Based on the Pew Research Center Survey of U.S. Jews released earlier this month, America’s 6.6 million Jews know that 76 per cent of them attended synagogue services “a few times” or less in the past year, 32 per cent had a Christmas tree in their home last year, and 31 per cent say they’re “not very attached” or “not at all attached” to Israel. The survey is a snapshot of assimilation.
With numbers like these, the American Jewish press and Jewish leaders throughout the United States went, predictably, nuts. The Forward and the Jewschool blog can’t stop talking about the survey. In response to the finding that 48 per cent of American Jews think that the Israeli government isn’t making a “sincere effort” to achieve peace with the Palestinians, Abraham Foxman, national director of the Anti-Defamation League, went so far as to dismiss half of American Jewry, saying, “You know who the Jewish establishment represents? Those who care… I’m not going to follow this.”
Based on the 2011 National Household Survey, we know that 329,500 Canadians self-identify as Jewish by religion and that 20,155 Canadians report that Hebrew was a language they learned at home as a child and still understood at the time of the census.
And that’s all we know. There’s no current national survey of the attitudes and behaviors of Canada’s Jews. Federations in some of the major cities, notably Toronto and Montreal, have surveyed their local Jewish communities, but for Canada as a whole, we have only the most basic numbers about population and Hebrew-speakers.
Do we want to know more? Scholars of the Canadian Jewish community, such as Ira Robinson and Harold Waller, have long pointed out the influence of American Jewry on Canadian Jewish life and the parallel demographic trends between the two Jewish populations, albeit with a couple-of-decades time lag for the Canadian Jewish community. If they’re right, our future is a much smaller, less-connected, Jewish community – unless we take action.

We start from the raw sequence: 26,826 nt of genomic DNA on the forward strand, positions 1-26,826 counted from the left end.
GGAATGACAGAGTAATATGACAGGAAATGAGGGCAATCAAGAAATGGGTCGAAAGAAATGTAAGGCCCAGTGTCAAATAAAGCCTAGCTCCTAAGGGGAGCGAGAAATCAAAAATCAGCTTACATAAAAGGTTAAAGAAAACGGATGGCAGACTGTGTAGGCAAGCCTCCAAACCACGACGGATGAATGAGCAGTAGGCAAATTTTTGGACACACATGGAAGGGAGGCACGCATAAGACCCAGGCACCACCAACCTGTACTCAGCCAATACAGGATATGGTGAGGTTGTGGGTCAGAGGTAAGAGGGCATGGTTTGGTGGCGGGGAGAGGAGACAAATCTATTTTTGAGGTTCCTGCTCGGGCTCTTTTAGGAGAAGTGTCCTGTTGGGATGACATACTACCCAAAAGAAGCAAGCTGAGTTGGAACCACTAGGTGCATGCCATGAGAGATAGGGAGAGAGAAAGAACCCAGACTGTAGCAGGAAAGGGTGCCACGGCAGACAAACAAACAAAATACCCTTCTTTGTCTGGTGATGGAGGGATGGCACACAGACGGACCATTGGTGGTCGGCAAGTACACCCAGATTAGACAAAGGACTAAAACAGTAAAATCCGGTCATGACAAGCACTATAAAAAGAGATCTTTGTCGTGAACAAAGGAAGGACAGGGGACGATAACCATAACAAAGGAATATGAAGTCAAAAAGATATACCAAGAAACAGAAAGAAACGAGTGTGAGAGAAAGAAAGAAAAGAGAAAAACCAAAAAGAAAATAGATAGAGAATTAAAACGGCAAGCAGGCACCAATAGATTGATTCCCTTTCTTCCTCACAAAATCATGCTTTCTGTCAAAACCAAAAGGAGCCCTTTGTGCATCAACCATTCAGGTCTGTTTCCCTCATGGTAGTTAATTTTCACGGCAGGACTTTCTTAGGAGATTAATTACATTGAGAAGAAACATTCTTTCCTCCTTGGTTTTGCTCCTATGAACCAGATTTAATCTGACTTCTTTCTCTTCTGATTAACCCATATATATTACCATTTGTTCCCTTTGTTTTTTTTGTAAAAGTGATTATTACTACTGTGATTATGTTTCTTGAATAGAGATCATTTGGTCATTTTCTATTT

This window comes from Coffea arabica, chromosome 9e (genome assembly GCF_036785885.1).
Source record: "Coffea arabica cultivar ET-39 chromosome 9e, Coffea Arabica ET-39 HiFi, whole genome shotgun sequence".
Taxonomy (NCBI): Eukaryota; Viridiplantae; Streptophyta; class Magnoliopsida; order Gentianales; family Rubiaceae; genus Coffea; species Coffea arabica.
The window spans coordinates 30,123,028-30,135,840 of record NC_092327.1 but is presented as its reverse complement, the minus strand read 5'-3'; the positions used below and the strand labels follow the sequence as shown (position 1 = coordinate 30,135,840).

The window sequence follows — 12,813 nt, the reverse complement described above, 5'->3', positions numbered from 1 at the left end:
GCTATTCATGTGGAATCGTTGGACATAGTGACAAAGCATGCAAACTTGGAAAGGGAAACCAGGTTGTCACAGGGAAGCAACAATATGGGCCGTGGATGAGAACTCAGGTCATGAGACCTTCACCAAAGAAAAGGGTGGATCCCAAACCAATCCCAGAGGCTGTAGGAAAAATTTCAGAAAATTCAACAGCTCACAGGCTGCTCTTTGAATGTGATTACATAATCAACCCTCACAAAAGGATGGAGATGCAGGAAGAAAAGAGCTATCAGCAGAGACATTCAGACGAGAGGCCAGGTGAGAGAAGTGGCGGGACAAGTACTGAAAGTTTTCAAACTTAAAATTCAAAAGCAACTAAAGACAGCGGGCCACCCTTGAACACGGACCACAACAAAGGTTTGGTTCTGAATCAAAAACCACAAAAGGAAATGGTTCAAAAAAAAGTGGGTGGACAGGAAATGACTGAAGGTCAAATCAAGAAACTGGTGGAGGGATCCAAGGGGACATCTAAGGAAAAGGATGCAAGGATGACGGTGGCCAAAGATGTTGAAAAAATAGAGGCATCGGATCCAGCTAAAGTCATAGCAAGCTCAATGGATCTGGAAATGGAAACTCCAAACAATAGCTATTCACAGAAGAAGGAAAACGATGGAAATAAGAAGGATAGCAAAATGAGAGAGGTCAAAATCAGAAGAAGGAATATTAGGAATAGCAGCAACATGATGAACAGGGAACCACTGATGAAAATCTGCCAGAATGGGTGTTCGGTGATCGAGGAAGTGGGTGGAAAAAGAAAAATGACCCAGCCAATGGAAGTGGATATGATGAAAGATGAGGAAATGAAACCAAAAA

Conducting a survey, however, isn’t the most urgent action we need to take. In her editorial response to the survey, Jane Eisner, editor of the Forward, points out that a Jew is what a Jew does.
It’s time for us to “do more Jewish.” If you’re like the 76 per cent of American Jews who don’t frequent synagogue services, it’s time to show up. If you could be grouped with the 31 per cent of American Jews who aren’t attached to Israel, it’s time to visit, or at least have a real conversation with someone who is connected.
If you’re a rabbi or synagogue lay leader, it’s time to make synagogue services an experience that all Jews will want to attend. If you’re a Jewish communal leader, it’s time to listen to Jews who don’t agree with you, even about Israel.
Demographic studies give us a good picture of the present and the past. They’re predictive only if current trends continue. Let’s make sure the trends identified in the survey of American Jews don’t hold true for our Jewish community. And next year, let’s decorate a sukkah, not a Christmas tree.
Rabbi Clark is spiritual leader of Congregation Or Shalom in London, Ont.